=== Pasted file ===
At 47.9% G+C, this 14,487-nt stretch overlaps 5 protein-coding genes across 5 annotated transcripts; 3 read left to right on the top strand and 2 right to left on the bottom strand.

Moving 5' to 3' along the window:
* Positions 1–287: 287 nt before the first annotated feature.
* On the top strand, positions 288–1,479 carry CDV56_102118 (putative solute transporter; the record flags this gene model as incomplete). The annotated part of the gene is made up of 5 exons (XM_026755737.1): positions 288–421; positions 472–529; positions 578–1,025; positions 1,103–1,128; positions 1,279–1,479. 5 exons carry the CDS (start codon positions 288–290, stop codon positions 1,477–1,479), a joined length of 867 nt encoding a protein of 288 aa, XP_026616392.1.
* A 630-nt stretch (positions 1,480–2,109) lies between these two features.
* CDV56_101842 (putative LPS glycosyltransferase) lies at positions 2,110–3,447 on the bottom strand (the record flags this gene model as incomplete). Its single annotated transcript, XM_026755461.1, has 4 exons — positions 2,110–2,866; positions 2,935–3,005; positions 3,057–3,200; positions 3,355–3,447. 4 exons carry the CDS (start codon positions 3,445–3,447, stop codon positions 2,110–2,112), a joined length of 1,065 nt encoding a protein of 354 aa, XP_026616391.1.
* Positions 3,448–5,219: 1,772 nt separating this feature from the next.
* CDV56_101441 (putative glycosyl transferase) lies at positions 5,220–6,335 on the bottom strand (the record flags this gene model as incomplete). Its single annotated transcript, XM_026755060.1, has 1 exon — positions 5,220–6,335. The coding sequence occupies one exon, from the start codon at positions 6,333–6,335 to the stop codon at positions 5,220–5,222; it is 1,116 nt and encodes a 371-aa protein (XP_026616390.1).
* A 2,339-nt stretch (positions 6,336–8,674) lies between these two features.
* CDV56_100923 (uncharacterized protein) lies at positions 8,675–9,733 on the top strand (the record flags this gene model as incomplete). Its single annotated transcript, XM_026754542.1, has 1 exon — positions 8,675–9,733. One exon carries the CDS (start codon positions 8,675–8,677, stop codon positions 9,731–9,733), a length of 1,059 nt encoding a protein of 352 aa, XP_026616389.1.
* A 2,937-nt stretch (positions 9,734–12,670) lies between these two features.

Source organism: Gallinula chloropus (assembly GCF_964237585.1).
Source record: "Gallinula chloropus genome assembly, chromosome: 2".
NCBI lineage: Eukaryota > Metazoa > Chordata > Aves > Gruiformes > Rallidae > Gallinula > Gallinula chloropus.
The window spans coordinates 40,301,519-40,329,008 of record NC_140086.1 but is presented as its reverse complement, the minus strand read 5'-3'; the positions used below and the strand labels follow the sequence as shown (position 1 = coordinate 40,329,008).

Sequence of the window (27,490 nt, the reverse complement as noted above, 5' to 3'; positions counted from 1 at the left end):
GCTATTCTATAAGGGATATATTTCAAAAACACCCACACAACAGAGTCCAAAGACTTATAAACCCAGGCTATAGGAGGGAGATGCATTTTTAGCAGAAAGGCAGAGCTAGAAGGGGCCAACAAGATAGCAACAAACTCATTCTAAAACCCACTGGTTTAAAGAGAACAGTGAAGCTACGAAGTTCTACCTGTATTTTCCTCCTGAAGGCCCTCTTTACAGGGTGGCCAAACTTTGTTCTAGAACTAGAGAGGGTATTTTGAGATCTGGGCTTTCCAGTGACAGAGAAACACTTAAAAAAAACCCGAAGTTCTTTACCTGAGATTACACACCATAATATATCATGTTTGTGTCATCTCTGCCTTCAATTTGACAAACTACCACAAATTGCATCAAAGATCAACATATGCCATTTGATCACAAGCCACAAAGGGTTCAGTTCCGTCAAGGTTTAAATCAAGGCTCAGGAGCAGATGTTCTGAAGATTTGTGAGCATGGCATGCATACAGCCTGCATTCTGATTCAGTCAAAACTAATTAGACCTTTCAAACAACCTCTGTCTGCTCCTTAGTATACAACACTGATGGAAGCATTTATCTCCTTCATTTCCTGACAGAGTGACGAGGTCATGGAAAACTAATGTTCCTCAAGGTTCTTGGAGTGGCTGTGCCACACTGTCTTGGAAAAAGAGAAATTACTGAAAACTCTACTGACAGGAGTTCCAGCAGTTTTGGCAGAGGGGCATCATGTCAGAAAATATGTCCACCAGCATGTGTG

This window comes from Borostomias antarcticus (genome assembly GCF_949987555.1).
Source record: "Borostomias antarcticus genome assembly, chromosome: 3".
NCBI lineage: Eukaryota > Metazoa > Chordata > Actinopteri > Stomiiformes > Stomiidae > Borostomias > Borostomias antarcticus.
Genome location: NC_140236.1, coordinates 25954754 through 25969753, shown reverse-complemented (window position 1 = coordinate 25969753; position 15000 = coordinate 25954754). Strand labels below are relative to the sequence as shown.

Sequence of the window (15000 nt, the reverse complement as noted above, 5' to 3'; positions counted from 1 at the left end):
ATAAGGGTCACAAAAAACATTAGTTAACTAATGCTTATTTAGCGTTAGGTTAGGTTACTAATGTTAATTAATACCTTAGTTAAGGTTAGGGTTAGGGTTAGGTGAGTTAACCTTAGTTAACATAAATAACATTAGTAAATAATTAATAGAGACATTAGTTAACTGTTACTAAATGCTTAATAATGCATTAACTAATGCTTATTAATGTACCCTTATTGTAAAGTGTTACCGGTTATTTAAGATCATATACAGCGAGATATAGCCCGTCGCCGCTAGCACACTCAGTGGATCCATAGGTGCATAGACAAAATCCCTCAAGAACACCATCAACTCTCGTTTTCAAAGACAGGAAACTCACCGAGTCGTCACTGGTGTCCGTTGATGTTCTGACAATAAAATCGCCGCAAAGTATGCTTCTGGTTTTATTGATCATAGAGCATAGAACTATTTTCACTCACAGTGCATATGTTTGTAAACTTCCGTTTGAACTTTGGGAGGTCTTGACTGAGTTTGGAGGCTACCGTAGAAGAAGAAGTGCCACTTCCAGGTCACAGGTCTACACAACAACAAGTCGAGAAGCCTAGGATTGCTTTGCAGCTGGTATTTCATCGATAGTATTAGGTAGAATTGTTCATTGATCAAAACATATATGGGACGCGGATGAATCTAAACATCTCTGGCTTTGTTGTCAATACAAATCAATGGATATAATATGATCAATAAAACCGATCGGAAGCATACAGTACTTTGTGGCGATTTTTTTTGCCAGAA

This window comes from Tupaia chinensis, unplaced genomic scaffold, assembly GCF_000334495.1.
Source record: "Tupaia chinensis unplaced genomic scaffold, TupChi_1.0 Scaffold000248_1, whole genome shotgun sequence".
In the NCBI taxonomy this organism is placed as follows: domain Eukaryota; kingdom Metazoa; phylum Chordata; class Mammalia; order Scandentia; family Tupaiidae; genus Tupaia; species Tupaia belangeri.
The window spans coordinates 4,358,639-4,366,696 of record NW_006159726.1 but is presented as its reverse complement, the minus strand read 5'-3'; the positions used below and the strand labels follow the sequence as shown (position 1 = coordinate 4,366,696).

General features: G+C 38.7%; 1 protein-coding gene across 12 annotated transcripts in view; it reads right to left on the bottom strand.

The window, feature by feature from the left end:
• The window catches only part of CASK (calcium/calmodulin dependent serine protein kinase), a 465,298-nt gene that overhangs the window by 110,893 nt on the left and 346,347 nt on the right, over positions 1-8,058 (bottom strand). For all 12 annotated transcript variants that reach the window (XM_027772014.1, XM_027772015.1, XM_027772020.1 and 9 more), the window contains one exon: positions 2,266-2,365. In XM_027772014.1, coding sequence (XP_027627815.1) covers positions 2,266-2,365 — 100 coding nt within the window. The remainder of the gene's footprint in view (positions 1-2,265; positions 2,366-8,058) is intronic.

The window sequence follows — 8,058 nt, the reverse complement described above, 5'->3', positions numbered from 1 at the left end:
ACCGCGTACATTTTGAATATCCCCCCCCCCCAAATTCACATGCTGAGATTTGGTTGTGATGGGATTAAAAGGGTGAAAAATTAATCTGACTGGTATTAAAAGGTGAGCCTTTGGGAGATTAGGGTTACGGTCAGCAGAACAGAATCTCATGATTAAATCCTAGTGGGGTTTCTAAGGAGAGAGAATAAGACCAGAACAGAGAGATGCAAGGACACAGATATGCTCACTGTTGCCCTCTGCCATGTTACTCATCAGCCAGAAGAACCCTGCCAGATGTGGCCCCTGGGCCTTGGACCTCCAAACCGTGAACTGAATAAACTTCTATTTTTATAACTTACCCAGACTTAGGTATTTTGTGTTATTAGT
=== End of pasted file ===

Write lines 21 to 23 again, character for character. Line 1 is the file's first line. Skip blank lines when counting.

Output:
Genome location: NC_140236.1, coordinates 25954754 through 25969753, shown reverse-complemented (window position 1 = coordinate 25969753; position 15000 = coordinate 25954754). Strand labels below are relative to the sequence as shown.

Sequence of the window (15000 nt, the reverse complement as noted above, 5' to 3'; positions counted from 1 at the left end):
ATAAGGGTCACAAAAAACATTAGTTAACTAATGCTTATTTAGCGTTAGGTTAGGTTACTAATGTTAATTAATACCTTAGTTAAGGTTAGGGTTAGGGTTAGGTGAGTTAACCTTAGTTAACATAAATAACATTAGTAAATAATTAATAGAGACATTAGTTAACTGTTACTAAATGCTTAATAATGCATTAACTAATGCTTATTAATGTACCCTTATTGTAAAGTGTTACCGGTTATTTAAGATCATATACAGCGAGATATAGCCCGTCGCCGCTAGCACACTCAGTGGATCCATAGGTGCATAGACAAAATCCCTCAAGAACACCATCAACTCTCGTTTTCAAAGACAGGAAACTCACCGAGTCGTCACTGGTGTCCGTTGATGTTCTGACAATAAAATCGCCGCAAAGTATGCTTCTGGTTTTATTGATCATAGAGCATAGAACTATTTTCACTCACAGTGCATATGTTTGTAAACTTCCGTTTGAACTTTGGGAGGTCTTGACTGAGTTTGGAGGCTACCGTAGAAGAAGAAGTGCCACTTCCAGGTCACAGGTCTACACAACAACAAGTCGAGAAGCCTAGGATTGCTTTGCAGCTGGTATTTCATCGATAGTATTAGGTAGAATTGTTCATTGATCAAAACATATATGGGACGCGGATGAATCTAAACATCTCTGGCTTTGTTGTCAATACAAATCAATGGATATAATATGATCAATAAAACCGATCGGAAGCATACAGTACTTTGTGGCGATTTTTTTTGCCAGAA